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(Left to right) Joseph Odom, facility antiterrorism officer, meets with Pentagon Force Protection Agency antiterrorism integrated vulnerability assessment team members Walter Jones and Howard Gillespie, along with Linwood Barrett, PFPA’s facility antiterrorism officer, to discuss vulnerabilities of the Pentagon executive motor pool, March 23, 2011.

Spotting anomalies is also central to PFPA’s Force Protection Technology Directorate (FPTD) and Security Services Directorate (SSD). The former manages the agency’s computers and networks as well as its sensors and security alarms. FPTD also operates the extensive network of computerized locks that control building access. A segment of its work is administrative, but as its responsibilities suggest, FPTD is keenly attuned to cyber and electromagnetic interference threats, as well as sensor detection of physical activity. The SSD issues Pentagon building passes. It operates all barriers and gates that control access on the Pentagon campus. It reviews all requests from people to take pictures of the Pentagon. When an incident or act of crime does arise, the Criminal Investigations & Protective Directorate (CIPD) investigates the matter within the jurisdiction of the agency. PFPA special agents are tasked with responsibility for such criminal investigations. The agents also provide protection during visits by foreign ministers of defense to the United States. Other visits, designated by OSD, enjoy the PFPA special agent protection as well. CIPD’s Operations Section is responsible for coordinating protection missions and providing around-the-clock support for field agents. Those include agents in the Protective Services Unit (PSU),

which provides support for the OSD and the chairman and vice chairman of the Joint Chiefs of Staff at the Pentagon building. Police officers assigned to PSU cover protection for special events on the Pentagon Reservation, like the dedication of the 9/11 memorial. The officers also provide residence security in hotels while traveling with high-risk personnel both inside and outside of the United States. The Chemical, Biological, Radiological, and Nuclear, Directorate (CBRN) guards the Pentagon and other nearby DOD facilities against possible attacks, maintaining timely threat intelligence. CBRN also monitors the environment at the Pentagon and DOD installations to make sure such hazards are not present. CBRN personnel get the call when a suspicious item is found, bomb experts (often with dogs from the Police Canine Division) are sent to examine and sometimes to destroy the item. All Pentagon mail and deliveries are checked by CBRN at the Remote Delivery Facility. Multiple technologies are used to screen incoming mail and packages, including all overnight deliveries for possible hazards. Every day, the CBRN screens an average of 3,900 pieces of cargo that includes USPS mail, packages, and parcels as well as concessionaire items, such as food and flowers. Approximately 800,000 pieces of mail and 75,000 commercial parcels are screened annually. In addition to checking incoming material, PFPA is responsible for destroying classified materials. Not surprisingly, a large proportion of the documents, files, and illustrations in use at the Pentagon are classified in nature. Disposing of materials no longer in use or otherwise redundant to ensure they don’t fall into the wrong hands is a critical task.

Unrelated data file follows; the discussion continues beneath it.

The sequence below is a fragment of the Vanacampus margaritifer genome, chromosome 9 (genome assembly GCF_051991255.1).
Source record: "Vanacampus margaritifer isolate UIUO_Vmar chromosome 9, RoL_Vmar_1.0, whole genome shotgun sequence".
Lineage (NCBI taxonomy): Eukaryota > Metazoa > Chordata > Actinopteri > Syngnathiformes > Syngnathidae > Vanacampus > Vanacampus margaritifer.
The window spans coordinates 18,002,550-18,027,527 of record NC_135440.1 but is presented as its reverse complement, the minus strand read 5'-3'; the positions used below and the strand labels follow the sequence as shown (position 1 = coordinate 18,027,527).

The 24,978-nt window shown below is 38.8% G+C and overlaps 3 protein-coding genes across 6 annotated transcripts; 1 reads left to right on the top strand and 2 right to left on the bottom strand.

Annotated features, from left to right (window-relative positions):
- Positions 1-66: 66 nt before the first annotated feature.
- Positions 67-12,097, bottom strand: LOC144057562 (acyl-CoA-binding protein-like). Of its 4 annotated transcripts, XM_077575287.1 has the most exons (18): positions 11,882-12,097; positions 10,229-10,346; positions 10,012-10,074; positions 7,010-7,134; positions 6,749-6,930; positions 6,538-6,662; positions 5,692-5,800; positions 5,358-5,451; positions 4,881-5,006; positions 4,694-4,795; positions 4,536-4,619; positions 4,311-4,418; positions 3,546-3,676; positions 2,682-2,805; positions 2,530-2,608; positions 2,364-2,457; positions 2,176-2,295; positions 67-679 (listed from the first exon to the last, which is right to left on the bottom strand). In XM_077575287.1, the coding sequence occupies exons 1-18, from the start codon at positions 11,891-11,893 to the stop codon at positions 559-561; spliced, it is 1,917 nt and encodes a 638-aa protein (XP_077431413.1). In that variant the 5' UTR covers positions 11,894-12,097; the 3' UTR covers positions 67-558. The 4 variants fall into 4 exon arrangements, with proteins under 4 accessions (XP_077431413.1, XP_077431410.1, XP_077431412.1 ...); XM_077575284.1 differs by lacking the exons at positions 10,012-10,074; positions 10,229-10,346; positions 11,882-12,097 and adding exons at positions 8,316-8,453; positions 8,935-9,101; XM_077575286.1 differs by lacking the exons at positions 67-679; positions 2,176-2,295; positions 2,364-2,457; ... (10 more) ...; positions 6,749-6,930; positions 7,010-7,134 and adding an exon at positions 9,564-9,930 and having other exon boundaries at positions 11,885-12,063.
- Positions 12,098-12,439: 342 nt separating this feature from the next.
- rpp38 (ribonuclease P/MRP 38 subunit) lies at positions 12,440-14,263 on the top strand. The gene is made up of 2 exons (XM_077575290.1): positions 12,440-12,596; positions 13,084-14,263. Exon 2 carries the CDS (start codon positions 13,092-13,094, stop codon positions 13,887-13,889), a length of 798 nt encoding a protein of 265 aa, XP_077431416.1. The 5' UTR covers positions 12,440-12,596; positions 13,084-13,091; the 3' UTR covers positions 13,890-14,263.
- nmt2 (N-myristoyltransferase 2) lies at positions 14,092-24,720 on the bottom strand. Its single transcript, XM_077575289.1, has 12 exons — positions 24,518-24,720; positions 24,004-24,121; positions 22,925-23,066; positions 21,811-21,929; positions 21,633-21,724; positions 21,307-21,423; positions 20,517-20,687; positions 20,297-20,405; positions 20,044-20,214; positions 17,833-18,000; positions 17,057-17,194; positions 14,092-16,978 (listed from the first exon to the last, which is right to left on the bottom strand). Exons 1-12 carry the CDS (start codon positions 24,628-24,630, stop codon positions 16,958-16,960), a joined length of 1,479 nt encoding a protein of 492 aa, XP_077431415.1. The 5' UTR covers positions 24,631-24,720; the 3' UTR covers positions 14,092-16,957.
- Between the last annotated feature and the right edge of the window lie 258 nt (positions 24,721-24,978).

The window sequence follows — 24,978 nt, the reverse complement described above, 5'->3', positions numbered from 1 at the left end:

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Above: Then-Secretary of Defense Leon E. Panetta is saluted as he arrives for the Pentagon Force Protection Agency’s 10-year anniversary celebration at the Pentagon May 2, 2012. The agency was established in response to 9/11 and the October 2001 anthrax attacks. Right: Retired U.S. Marine Corps Cpl. William Kyle Carpenter, center, poses for a photo with Pentagon Force Protection Agency and Arlington County Police Department officers outside Ronald Reagan Washington National Airport in Washington, D.C., June 16, 2014. Carpenter received the Medal of Honor from President Barack Obama during a ceremony at the White House on Thursday, June 19, 2014.

Just as critical is coordinating the monitoring and security functions of various PFPA components in real time. That responsibility falls to PFPA’s Integrated Emergency Operations Center (IEOC), the locus of agency awareness and coordination at any time of day, 24/7. In 2011, Integrated Emergency Operations Center assistant supervisor Patrick Meister offered insight into some of the behindthe-scenes action at the IEOC. “We have cameras throughout the Pentagon, so any time an event happens on the reservation, I can record it for evidence, or monitor it for officer safety, or ask for backup,” he said. The IEOC also monitors emergency management communications for the Washington area and can use that system to reach out to the 200 emergency response agencies in the region. “We also monitor [Federal Aviation Administration] communications, so we can listen to aircraft that are coming our way,” he added. “These are all capabilities we didn’t have on 9/11.”